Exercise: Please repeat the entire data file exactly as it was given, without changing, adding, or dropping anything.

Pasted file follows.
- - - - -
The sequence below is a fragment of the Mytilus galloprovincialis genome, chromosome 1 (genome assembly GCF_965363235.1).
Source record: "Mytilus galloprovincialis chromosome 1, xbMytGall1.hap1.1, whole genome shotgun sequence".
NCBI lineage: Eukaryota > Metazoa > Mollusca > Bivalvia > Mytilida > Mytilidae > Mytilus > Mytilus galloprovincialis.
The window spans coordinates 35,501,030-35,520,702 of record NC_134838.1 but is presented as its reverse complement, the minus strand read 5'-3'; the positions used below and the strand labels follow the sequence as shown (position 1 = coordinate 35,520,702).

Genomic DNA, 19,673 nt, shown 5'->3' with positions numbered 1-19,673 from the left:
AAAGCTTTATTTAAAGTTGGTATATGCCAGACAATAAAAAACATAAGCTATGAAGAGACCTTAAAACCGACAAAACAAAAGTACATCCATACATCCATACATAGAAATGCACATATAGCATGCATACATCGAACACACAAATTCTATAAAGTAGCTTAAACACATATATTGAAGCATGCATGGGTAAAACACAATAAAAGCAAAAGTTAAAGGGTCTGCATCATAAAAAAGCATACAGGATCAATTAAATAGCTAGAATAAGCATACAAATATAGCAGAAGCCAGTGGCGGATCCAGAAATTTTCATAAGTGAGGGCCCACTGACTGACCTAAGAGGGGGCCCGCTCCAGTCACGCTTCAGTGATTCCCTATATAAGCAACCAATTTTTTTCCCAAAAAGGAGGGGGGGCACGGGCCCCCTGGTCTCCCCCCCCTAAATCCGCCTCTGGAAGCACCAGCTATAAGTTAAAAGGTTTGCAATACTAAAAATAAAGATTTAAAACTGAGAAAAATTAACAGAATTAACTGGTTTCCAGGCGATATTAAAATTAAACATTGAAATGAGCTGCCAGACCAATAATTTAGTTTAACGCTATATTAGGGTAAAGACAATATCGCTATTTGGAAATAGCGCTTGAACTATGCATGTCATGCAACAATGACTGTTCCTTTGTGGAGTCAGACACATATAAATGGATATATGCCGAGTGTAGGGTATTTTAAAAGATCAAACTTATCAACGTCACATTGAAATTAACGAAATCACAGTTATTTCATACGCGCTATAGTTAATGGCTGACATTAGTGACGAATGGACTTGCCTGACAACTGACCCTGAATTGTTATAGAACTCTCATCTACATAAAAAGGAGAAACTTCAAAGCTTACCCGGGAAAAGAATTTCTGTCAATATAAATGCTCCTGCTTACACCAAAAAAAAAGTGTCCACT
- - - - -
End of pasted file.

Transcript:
The sequence below is a fragment of the Mytilus galloprovincialis genome, chromosome 1 (genome assembly GCF_965363235.1).
Source record: "Mytilus galloprovincialis chromosome 1, xbMytGall1.hap1.1, whole genome shotgun sequence".
NCBI lineage: Eukaryota > Metazoa > Mollusca > Bivalvia > Mytilida > Mytilidae > Mytilus > Mytilus galloprovincialis.
The window spans coordinates 35,501,030-35,520,702 of record NC_134838.1 but is presented as its reverse complement, the minus strand read 5'-3'; the positions used below and the strand labels follow the sequence as shown (position 1 = coordinate 35,520,702).

Genomic DNA, 19,673 nt, shown 5'->3' with positions numbered 1-19,673 from the left:
AAAGCTTTATTTAAAGTTGGTATATGCCAGACAATAAAAAACATAAGCTATGAAGAGACCTTAAAACCGACAAAACAAAAGTACATCCATACATCCATACATAGAAATGCACATATAGCATGCATACATCGAACACACAAATTCTATAAAGTAGCTTAAACACATATATTGAAGCATGCATGGGTAAAACACAATAAAAGCAAAAGTTAAAGGGTCTGCATCATAAAAAAGCATACAGGATCAATTAAATAGCTAGAATAAGCATACAAATATAGCAGAAGCCAGTGGCGGATCCAGAAATTTTCATAAGTGAGGGCCCACTGACTGACCTAAGAGGGGGCCCGCTCCAGTCACGCTTCAGTGATTCCCTATATAAGCAACCAATTTTTTTCCCAAAAAGGAGGGGGGGCACGGGCCCCCTGGTCTCCCCCCCCTAAATCCGCCTCTGGAAGCACCAGCTATAAGTTAAAAGGTTTGCAATACTAAAAATAAAGATTTAAAACTGAGAAAAATTAACAGAATTAACTGGTTTCCAGGCGATATTAAAATTAAACATTGAAATGAGCTGCCAGACCAATAATTTAGTTTAACGCTATATTAGGGTAAAGACAATATCGCTATTTGGAAATAGCGCTTGAACTATGCATGTCATGCAACAATGACTGTTCCTTTGTGGAGTCAGACACATATAAATGGATATATGCCGAGTGTAGGGTATTTTAAAAGATCAAACTTATCAACGTCACATTGAAATTAACGAAATCACAGTTATTTCATACGCGCTATAGTTAATGGCTGACATTAGTGACGAATGGACTTGCCTGACAACTGACCCTGAATTGTTATAGAACTCTCATCTACATAAAAAGGAGAAACTTCAAAGCTTACCCGGGAAAAGAATTTCTGTCAATATAAATGCTCCTGCTTACACCAAAAAAAAAGTGTCCACT